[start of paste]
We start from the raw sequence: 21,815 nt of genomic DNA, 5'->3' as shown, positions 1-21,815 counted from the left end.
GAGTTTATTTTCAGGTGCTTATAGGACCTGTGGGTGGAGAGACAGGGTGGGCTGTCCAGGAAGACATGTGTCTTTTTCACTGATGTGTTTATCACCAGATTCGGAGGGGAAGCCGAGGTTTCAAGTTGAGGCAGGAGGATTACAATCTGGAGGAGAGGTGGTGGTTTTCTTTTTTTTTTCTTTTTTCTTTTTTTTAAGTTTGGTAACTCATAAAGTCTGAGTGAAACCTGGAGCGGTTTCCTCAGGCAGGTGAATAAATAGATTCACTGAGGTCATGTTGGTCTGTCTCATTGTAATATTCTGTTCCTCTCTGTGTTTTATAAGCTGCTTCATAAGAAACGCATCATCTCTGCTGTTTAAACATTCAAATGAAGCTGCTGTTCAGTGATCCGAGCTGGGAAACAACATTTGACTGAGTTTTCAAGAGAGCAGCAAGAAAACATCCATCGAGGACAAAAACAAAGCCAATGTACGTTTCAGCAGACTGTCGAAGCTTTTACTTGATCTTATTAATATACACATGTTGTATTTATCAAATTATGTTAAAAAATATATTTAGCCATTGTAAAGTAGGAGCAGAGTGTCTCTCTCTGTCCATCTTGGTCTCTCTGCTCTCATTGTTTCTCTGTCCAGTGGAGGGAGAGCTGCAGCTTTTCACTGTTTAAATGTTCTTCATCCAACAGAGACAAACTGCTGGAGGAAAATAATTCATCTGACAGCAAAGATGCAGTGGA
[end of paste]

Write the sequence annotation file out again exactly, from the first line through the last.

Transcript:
We start from the raw sequence: 21,815 nt of genomic DNA, 5'->3' as shown, positions 1-21,815 counted from the left end.
GAGTTTATTTTCAGGTGCTTATAGGACCTGTGGGTGGAGAGACAGGGTGGGCTGTCCAGGAAGACATGTGTCTTTTTCACTGATGTGTTTATCACCAGATTCGGAGGGGAAGCCGAGGTTTCAAGTTGAGGCAGGAGGATTACAATCTGGAGGAGAGGTGGTGGTTTTCTTTTTTTTTTCTTTTTTCTTTTTTTTAAGTTTGGTAACTCATAAAGTCTGAGTGAAACCTGGAGCGGTTTCCTCAGGCAGGTGAATAAATAGATTCACTGAGGTCATGTTGGTCTGTCTCATTGTAATATTCTGTTCCTCTCTGTGTTTTATAAGCTGCTTCATAAGAAACGCATCATCTCTGCTGTTTAAACATTCAAATGAAGCTGCTGTTCAGTGATCCGAGCTGGGAAACAACATTTGACTGAGTTTTCAAGAGAGCAGCAAGAAAACATCCATCGAGGACAAAAACAAAGCCAATGTACGTTTCAGCAGACTGTCGAAGCTTTTACTTGATCTTATTAATATACACATGTTGTATTTATCAAATTATGTTAAAAAATATATTTAGCCATTGTAAAGTAGGAGCAGAGTGTCTCTCTCTGTCCATCTTGGTCTCTCTGCTCTCATTGTTTCTCTGTCCAGTGGAGGGAGAGCTGCAGCTTTTCACTGTTTAAATGTTCTTCATCCAACAGAGACAAACTGCTGGAGGAAAATAATTCATCTGACAGCAAAGATGCAGTGGA